2005 has been the year when, by becoming the first man to reach 600 Test wickets, Shane Warne further consolidated his claims to being regarded as the greatest bowler in the history of the game. And October has been the month in which two other leg-spinners briefly shifted him from the headlines. First, an unknown sixteen-year-old from Uttar Pradesh bowled an inspired spell in the final of India’s premier one-day tournament, the Challenger Trophy, taking three wickets, one of them Sachin Tendulkar’s. Then an unsung veteran from Sydney took eight wickets to help Australia comprehensively thrash the Rest of the World in the first-ever Super Test.

It is too early to say any more about young Piyush Chawla. But not too late, perhaps, for an essay in praise of that marvellous leg-break bowler Stuart MacGill. Earlier in the year he sat out in the cold, a substitute in all the five Tests of a gripping Ashes series. As it happened, I was in London for the last Test, which was played at the Oval. I did not try to get a ticket or press pass—and would have probably have got nowhere if I had. But the night before the Test, I had dinner with Australia’s leading cricket writer, Gideon Haigh. I asked him why MacGill had been so comprehensively sidelined. Surely now, with his side one-two down in the series, and the Ashes at stake, he would be picked for tomorrow’s Test? Haigh shook his head. The Australians, he said, would stick to their old policy of picking three seamers and one spinner. But the third seamer had been found seriously wanting, I answered. In any case, with Warne and Brett Lee batting so well down the order, they could drop a batsman. Playing three seamers and two spinners made sense, especially as this Test simply had to be won. Haigh shook his head once more. The Aussie brains trust, he said, believed in choosing MacGill only on his home ground, Sydney, or when Warne was unfit or banned.

The profound unwisdom of that policy was made manifest when it was MacGill who dismissed, in both innings of this Super Test, England’s most destructive batsman in the Ashes series, Andrew Flintoff. In both innings he holed out in the deep, beaten in the flight each time. English batsmen in general are notoriously fallible against high quality leg-break bowling. How many wickets might MacGill have got if he had played in England, instead of the palpably off-colour Gillespie or the manifestly ageing Kasprowicz?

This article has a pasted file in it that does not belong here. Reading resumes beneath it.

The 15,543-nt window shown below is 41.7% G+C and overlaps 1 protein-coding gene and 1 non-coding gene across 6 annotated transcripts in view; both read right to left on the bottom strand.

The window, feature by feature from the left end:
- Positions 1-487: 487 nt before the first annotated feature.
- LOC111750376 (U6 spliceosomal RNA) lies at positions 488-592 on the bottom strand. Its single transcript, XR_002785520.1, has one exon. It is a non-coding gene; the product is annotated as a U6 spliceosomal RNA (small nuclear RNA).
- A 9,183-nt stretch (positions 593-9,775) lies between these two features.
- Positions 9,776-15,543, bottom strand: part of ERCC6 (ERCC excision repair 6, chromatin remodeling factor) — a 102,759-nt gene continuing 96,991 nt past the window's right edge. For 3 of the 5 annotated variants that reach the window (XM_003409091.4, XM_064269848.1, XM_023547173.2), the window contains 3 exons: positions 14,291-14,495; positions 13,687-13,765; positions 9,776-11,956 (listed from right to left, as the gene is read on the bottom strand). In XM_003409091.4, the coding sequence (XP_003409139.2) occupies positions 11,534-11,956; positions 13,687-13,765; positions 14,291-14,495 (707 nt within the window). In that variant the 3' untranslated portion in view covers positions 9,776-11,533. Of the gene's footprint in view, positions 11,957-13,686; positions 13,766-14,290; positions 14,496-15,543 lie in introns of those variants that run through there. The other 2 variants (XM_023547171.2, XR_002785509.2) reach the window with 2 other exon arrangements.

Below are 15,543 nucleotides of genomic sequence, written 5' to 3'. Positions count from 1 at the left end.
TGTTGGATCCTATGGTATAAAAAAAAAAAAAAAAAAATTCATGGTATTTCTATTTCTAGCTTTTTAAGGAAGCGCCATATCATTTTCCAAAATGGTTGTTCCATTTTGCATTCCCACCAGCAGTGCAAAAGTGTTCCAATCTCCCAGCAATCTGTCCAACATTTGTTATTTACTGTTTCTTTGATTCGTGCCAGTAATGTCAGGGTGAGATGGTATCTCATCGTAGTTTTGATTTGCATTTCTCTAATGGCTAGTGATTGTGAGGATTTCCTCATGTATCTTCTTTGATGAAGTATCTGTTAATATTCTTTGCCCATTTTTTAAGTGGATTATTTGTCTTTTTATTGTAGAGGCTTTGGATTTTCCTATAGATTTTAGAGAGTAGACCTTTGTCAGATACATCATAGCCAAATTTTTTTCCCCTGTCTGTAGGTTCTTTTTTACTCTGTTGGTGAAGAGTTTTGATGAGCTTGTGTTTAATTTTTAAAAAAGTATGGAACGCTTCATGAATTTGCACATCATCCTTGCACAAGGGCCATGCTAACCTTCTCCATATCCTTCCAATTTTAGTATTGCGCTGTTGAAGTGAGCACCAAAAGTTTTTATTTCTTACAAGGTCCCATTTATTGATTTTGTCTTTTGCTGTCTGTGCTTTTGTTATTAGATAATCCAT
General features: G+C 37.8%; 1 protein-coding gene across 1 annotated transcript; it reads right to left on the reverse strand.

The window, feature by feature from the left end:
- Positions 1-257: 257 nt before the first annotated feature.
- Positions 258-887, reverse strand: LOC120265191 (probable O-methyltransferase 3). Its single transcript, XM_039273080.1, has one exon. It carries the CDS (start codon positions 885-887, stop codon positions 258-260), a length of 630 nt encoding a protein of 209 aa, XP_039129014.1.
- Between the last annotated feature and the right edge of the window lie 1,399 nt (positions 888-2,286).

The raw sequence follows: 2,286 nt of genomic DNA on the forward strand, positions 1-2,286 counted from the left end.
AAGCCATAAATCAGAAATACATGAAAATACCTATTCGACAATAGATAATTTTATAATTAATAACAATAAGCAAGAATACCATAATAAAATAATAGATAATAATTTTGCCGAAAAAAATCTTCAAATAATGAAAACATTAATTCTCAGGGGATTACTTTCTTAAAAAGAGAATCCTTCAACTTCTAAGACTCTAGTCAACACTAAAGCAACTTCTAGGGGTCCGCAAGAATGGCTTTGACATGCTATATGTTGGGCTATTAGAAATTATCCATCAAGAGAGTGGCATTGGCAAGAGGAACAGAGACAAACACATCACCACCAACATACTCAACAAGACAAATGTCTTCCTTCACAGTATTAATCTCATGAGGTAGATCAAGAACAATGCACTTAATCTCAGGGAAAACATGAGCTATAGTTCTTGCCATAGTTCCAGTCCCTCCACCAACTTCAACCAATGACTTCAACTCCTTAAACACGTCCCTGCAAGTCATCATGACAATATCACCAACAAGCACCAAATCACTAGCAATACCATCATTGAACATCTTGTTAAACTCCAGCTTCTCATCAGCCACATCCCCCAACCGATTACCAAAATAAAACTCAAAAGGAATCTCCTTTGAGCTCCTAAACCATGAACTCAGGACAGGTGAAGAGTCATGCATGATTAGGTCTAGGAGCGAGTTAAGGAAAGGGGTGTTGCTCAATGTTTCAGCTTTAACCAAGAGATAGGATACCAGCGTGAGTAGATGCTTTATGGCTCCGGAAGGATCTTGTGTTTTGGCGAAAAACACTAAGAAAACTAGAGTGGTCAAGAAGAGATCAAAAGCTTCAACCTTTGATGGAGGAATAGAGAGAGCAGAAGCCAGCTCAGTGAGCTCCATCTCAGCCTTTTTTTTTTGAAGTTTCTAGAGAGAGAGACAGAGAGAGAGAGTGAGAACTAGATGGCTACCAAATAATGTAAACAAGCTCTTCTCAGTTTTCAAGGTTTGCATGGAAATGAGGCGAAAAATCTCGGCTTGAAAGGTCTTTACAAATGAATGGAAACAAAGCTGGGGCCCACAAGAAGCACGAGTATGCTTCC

Where Shane Warne is a genius, Stuart MacGill is an artist. No spinner in the history of the game has had a bigger heart than Warne, and none better control either. His variations are many, and always subtle. MacGill is more typical of the orthodox leg-break bowler—he bowls many wicket-taking balls, but also his fair share of full-tosses and long-hops. And he is fallible; while he can run through a side, if a batsman with quick feet and sure hands gets after him he can rather quickly go to pieces as well.

The first of the great Aussie wrist-spinners, a wonderfully whimsical character named Arthur Mailey, liked to say that ‘spin bowling is an Art. And Art is International’. Alas, things have changed much since Mailey’s day. Among those who cannot appreciate this art are some famous retired cricketers. At one stage in the Super Test, MacGill and Warne were bowling in tandem. It was a sight that demanded that all else be put on hold. I stayed stuck to my sofa, until I heard Michael Holding say to me (and to a million others): ‘Notice that where Warne’s line is leg-stump, MacGill bowls on off stump and outside. This is because he turns the ball much less than Warne’.